Dash Dash (d[a^]sh), v. t. [imp. & p. p. {Dashed}; p. pr. & vb. n. {Dashing}.] [Of. Scand. origin; cf. Dan daske to beat, strike, Sw. & Icel. daska, Dan. & Sw. dask blow.] 1. To throw with violence or haste; to cause to strike violently or hastily; -- often used with against. [1913 Webster]

If you dash a stone against a stone in the botton of the water, it maketh a sound. --Bacon. [1913 Webster]

2. To break, as by throwing or by collision; to shatter; to crust; to frustrate; to ruin. [1913 Webster]

Thou shalt dash them in pieces like a potter's vessel. --Ps. ii. 9. [1913 Webster]

A brave vessel, . . . Dashed all to pieces. --Shak. [1913 Webster]

To perplex and dash Maturest counsels. --Milton. [1913 Webster]

3. To put to shame; to confound; to confuse; to abash; to depress. --South. [1913 Webster]

Dash the proud gamester in his gilded car. --Pope. [1913 Webster]

4. To throw in or on in a rapid, careless manner; to mix, reduce, or adulterate, by throwing in something of an inferior quality; to overspread partially; to bespatter; to touch here and there; as, to dash wine with water; to dash paint upon a picture. [1913 Webster]

I take care to dash the character with such particular circumstance as may prevent ill-natured applications. --Addison. [1913 Webster]

The very source and fount of day Is dashed with wandering isles of night. --Tennyson. [1913 Webster]

5. To form or sketch rapidly or carelessly; to execute rapidly, or with careless haste; -- with off; as, to dash off a review or sermon. [1913 Webster]

6. To erase by a stroke; to strike out; knock out; -- with out; as, to dash out a word. [1913 Webster]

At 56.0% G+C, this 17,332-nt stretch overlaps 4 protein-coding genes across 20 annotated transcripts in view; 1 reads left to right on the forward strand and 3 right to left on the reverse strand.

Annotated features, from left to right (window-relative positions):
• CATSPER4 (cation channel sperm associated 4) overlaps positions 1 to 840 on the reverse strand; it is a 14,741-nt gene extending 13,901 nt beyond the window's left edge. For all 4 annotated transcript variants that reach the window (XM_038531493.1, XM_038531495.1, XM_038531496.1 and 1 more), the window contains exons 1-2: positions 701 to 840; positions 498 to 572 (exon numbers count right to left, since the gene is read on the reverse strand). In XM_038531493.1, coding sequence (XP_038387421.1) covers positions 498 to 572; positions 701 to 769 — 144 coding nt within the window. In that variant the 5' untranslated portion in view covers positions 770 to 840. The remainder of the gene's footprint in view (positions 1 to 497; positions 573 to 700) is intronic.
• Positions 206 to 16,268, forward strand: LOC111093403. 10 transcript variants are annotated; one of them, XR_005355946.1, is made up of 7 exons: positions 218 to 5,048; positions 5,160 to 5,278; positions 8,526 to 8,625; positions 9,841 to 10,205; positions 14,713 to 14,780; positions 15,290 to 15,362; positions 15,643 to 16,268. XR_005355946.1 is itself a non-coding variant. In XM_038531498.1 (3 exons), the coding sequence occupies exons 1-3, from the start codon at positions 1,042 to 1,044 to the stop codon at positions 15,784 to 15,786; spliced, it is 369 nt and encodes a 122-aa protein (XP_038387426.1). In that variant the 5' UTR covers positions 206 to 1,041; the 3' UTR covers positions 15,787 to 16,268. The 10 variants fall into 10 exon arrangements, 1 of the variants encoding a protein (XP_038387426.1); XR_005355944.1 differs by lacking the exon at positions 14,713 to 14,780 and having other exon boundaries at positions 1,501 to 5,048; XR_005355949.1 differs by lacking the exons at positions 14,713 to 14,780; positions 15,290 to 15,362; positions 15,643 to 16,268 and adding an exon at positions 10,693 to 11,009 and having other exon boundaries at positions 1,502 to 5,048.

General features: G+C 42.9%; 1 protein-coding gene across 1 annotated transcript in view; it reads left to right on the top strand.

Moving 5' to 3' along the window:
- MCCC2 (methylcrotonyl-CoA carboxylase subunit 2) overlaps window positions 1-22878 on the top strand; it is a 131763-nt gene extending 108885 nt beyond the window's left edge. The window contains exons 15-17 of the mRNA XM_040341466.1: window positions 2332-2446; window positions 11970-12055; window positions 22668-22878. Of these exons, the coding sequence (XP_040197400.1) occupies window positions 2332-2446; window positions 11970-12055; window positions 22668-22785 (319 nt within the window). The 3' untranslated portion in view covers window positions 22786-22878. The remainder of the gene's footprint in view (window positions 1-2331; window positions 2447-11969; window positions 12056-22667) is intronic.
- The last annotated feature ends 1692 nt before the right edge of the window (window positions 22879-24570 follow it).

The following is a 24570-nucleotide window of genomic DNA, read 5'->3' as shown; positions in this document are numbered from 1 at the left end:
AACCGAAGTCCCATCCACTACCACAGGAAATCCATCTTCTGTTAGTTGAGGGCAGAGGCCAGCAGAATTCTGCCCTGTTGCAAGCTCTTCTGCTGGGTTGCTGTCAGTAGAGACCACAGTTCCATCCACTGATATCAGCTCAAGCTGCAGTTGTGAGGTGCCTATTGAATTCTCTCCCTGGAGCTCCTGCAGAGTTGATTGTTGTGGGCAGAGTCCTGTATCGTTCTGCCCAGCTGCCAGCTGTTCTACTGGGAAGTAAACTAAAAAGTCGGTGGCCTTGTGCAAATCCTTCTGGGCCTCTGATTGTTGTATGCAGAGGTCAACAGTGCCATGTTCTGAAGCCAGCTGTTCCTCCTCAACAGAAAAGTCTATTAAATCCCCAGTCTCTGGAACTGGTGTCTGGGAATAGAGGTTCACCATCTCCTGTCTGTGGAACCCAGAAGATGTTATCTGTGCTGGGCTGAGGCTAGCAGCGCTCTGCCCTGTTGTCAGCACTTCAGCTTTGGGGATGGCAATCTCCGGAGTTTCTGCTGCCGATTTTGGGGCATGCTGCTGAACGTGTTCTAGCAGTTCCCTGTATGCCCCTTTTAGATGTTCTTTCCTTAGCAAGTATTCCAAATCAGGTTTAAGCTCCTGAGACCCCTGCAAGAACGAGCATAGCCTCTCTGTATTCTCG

The Collaborative International Dictionary of English. 2000.

Look at other dictionaries:

  • dashed — index disappointed Burton s Legal Thesaurus. William C. Burton. 2006 …   Law dictionary

  • dashed — dashed1 /dasht/, adj. made up of dashes: a dashed line down the middle of the road. [1640 50; DASH1 + ED2] dashed2 dashedly /dash id lee/, adv. /dasht/, adj., adv. Chiefly Brit. (used as a euphemism) damned: dashed impudence; dashed bad luck.… …   Universalium

  • dashed — un·dashed; dashed; …   English syllables

  • dashed — adjective a) Of a line, made up of short lines with small gaps between each one and the next. Its a dashed shame that Tarquin failed all his A levels mdash; we were hoping to get him into Oxford. b) A euphemism for damned. Syn: broken, darned …   Wiktionary

  • dashed — adj. Dashed is used with these nouns: ↑arrow, ↑hope, ↑line …   Collocations dictionary

  • dashed — adjective Brit. informal, dated used for emphasis: it s a dashed shame …   English new terms dictionary

  • dashed — adjective (only before noun) BrE old fashioned used to emphasize what you are saying: Harry talked dashed nonsense all evening …   Longman dictionary of contemporary English

  • dashed — adjective Date: circa 1889 made up of a series of dashes …   New Collegiate Dictionary

  • dashed — Synonyms and related words: absolute, baffled, balked, betrayed, bilked, blamed, blankety blank, blasted, blessed, blighted, bowed down, cast down, chapfallen, confounded, crestfallen, crossed, crushed, cursed, cussed, dadburned, damnable, danged …   Moby Thesaurus

  • dashed — dæʃt adj. depressed, disappointed; frustrated; damned (Slang) dæʃ n. bit, drop, pinch; punctuation mark indicating a break in a sentence; rush, onset; race, sprint; spirit, vigor v. move with sudden speed, bolt; shatter; hurl, cast …   English contemporary dictionary

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